Why the end of US sanctions hasn’t helped Sudan

Many people in Sudan are feeling the financial pinch

Many people in Sudan are feeling the financial pinch

Sudanese hopes that the lifting of US sanctions will improve their economy have failed to materialise, writes the BBC’s James Copnall from the capital Khartoum.

When the US decided to remove economic sanctions on Sudan last October, President Omar al-Bashir’s government was ecstatic.

Not only did this signal a new era in the often tempestuous relationship with Washington, it allowed the politicians – and the Sudanese people – to hope that an end to a severe economic crisis was in sight.

But instead of regaining its footing, the economy has fallen off a cliff, with inflation soaring and people struggling to get by.

Nahla Mohaka, a film-maker and writer, is part of Khartoum’s middle class – and, like almost everyone, is feeling the financial pinch.

She serves a delicious lunch of fuul – a bean stew with onions – and taamiya – the Sudanese version of falafel.

“Normally there would be a meat dish, but meat had become very expensive. And even the fuul – before this would have been about 10 Sudanese pounds ($0.56; £0.42), now it is 50 or more,” Ms Mohaka says.

A few years ago, there were fewer than four Sudanese pounds to the dollar – now it is 29 by the official rate, and over 40 on the black market.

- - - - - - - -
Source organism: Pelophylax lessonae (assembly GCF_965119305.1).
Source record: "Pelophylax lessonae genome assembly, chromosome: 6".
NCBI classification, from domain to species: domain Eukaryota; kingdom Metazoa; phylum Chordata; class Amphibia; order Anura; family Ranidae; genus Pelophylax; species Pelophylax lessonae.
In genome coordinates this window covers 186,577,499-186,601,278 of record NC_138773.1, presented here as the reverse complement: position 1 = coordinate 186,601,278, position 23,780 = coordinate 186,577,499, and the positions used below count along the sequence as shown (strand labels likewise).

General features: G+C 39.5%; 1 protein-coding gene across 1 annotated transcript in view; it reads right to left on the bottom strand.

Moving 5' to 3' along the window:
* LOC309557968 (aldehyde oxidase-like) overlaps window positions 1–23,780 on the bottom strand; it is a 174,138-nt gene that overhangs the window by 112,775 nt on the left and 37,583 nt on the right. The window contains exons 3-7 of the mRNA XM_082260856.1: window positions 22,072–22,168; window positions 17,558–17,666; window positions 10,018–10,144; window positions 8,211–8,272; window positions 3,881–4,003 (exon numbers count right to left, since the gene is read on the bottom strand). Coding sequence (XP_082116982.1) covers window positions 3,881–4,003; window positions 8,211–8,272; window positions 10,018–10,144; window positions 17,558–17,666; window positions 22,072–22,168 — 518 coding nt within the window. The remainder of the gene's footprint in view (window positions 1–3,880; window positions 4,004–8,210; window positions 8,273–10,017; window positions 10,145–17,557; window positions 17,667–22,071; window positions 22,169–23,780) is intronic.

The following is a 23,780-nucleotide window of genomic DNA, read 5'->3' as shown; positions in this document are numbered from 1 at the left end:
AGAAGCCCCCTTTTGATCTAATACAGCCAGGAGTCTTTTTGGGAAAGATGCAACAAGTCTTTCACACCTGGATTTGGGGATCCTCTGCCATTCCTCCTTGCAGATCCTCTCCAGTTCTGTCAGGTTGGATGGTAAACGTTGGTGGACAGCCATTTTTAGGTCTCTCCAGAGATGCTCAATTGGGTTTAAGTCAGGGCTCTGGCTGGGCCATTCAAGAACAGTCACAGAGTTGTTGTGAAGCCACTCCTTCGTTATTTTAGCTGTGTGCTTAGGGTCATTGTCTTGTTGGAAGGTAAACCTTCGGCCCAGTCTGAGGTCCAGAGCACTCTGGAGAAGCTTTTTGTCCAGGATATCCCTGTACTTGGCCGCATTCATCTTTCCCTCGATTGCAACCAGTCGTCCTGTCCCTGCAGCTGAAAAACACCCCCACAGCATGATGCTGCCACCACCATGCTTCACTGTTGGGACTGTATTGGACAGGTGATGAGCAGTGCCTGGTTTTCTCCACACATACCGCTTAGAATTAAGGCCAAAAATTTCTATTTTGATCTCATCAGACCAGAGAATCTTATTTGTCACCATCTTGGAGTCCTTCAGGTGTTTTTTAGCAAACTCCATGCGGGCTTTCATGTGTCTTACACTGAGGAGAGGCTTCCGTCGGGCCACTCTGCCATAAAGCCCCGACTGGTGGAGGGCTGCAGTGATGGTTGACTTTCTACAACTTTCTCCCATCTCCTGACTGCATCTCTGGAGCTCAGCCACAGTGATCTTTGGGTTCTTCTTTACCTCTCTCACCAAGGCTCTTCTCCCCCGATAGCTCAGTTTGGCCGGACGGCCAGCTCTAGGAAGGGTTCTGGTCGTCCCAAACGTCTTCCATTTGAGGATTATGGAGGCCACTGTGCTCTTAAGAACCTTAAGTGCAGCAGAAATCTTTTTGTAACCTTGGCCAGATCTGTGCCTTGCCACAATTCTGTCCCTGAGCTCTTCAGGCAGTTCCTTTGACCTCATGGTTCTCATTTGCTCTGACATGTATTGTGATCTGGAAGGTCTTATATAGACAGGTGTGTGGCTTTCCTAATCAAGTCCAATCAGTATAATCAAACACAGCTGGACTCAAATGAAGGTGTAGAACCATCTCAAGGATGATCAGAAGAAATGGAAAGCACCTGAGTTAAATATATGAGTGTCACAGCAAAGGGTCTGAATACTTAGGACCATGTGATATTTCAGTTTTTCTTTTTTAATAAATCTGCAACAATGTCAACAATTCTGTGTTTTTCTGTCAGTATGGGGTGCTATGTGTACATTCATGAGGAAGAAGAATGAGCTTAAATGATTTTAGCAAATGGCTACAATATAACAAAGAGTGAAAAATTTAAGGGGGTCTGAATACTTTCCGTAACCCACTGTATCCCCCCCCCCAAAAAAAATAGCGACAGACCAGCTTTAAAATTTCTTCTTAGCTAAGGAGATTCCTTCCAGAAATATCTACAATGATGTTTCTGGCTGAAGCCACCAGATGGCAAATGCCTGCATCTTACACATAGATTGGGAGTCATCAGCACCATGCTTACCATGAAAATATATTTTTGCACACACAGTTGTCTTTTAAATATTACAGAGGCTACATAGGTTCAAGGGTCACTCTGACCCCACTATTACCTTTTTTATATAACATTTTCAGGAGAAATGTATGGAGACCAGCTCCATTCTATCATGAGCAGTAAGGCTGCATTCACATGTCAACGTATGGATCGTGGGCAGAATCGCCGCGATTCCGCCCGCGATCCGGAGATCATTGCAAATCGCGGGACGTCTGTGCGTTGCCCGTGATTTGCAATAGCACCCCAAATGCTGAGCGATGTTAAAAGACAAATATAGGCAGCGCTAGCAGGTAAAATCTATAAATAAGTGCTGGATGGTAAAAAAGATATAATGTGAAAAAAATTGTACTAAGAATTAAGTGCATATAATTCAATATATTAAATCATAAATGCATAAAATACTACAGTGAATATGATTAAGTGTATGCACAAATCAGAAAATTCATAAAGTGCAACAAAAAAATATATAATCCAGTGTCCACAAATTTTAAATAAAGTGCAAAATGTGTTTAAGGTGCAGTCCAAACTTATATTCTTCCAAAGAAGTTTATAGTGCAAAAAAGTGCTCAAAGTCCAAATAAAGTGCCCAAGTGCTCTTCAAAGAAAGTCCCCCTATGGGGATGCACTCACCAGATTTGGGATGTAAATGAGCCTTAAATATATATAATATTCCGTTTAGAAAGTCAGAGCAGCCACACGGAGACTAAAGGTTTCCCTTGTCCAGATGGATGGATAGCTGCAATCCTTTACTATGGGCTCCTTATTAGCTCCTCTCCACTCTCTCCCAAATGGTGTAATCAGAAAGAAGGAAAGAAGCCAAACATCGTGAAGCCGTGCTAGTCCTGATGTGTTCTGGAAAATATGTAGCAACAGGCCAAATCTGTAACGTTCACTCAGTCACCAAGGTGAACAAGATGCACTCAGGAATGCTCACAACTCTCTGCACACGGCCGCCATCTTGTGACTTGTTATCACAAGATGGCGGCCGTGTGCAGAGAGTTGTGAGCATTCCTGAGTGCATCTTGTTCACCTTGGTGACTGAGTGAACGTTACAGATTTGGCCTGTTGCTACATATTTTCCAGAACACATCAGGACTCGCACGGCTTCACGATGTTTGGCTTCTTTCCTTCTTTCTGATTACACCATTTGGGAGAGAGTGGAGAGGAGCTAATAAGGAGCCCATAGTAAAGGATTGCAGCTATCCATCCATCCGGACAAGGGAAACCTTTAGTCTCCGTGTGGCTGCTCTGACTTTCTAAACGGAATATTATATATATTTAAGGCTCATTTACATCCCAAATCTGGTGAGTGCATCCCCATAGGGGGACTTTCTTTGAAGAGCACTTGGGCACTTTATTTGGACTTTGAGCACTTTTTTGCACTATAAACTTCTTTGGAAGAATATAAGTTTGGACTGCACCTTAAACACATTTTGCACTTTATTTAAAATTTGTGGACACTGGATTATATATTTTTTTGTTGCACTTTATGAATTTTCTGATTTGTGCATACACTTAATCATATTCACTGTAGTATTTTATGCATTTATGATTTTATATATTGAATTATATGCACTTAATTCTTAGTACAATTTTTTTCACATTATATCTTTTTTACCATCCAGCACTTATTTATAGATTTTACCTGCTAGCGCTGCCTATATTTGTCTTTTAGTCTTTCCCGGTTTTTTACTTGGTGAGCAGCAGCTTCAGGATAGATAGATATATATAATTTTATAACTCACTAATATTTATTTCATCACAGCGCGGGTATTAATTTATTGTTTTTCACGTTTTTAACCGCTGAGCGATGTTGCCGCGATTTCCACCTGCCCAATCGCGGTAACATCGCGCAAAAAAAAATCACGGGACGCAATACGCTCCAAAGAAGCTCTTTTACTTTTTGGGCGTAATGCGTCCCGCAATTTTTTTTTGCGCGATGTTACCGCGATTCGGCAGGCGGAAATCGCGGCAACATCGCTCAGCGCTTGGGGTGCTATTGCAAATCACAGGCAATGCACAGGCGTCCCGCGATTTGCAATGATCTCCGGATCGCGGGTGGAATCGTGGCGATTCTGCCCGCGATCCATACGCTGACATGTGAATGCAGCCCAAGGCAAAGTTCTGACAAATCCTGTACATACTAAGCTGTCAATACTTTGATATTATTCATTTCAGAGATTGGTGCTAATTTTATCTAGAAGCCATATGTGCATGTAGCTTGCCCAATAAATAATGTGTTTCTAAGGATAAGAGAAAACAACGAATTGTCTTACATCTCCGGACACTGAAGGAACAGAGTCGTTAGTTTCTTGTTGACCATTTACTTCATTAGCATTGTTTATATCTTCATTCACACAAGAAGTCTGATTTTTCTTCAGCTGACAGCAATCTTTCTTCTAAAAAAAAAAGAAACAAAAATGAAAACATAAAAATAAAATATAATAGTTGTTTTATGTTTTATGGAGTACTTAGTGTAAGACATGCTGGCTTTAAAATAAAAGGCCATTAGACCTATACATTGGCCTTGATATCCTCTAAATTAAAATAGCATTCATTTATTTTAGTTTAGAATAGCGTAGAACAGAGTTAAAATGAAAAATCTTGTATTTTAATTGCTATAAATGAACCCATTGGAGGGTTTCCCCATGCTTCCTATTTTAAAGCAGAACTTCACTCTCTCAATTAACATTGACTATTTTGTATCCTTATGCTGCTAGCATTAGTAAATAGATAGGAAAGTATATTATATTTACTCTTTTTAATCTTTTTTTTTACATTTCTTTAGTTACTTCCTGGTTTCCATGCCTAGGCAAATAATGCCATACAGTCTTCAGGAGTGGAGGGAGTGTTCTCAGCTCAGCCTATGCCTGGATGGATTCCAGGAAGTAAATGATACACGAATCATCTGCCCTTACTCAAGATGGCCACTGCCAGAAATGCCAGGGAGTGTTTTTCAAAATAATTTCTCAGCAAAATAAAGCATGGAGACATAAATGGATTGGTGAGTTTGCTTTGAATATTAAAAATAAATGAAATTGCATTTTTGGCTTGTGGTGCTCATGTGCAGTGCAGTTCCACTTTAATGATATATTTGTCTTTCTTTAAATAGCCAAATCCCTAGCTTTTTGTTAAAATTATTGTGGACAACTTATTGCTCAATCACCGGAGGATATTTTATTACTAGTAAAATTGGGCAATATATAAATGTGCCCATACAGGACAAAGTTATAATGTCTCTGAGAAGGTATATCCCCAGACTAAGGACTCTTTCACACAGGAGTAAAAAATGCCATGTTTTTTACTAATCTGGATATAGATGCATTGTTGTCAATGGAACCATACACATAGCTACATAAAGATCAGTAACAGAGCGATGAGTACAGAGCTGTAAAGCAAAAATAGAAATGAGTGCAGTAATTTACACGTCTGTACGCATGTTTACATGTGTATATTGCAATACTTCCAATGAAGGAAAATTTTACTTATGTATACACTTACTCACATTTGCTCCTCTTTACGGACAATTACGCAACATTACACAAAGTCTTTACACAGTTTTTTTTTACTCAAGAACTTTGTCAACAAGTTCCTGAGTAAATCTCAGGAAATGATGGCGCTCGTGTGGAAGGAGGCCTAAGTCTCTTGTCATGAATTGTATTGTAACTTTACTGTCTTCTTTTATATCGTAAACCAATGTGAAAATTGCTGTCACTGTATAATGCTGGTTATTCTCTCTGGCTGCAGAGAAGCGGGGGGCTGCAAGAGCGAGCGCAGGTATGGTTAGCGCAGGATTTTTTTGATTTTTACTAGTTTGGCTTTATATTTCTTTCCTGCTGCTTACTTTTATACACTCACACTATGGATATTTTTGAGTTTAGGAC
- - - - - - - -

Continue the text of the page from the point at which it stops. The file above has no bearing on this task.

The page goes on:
Inflation is over 55 per cent, the highest rate for around two decades.

Salaries, though, have not raised much – leading to widespread anger and frustration.

Ms Mohaka’s family has cut down on fruit and meat of course. Many poorer families are forced to cut out entire meals to make do.

And Ms Mohaka points out, it is often women who bear the brunt of this.

“They are the ones working, they are ones who look after the family, they are the ones cooking, so this is a very hard situation for them especially,” she says.

The sanctions stopped any transactions using US currency or products. In practice this meant any business which operated in the US was not able to trade with Sudan.

For years, international banks would not operate in Sudan, and the state and companies were largely unable to get spare parts for things like aeroplanes or vital health equipment. -BBC

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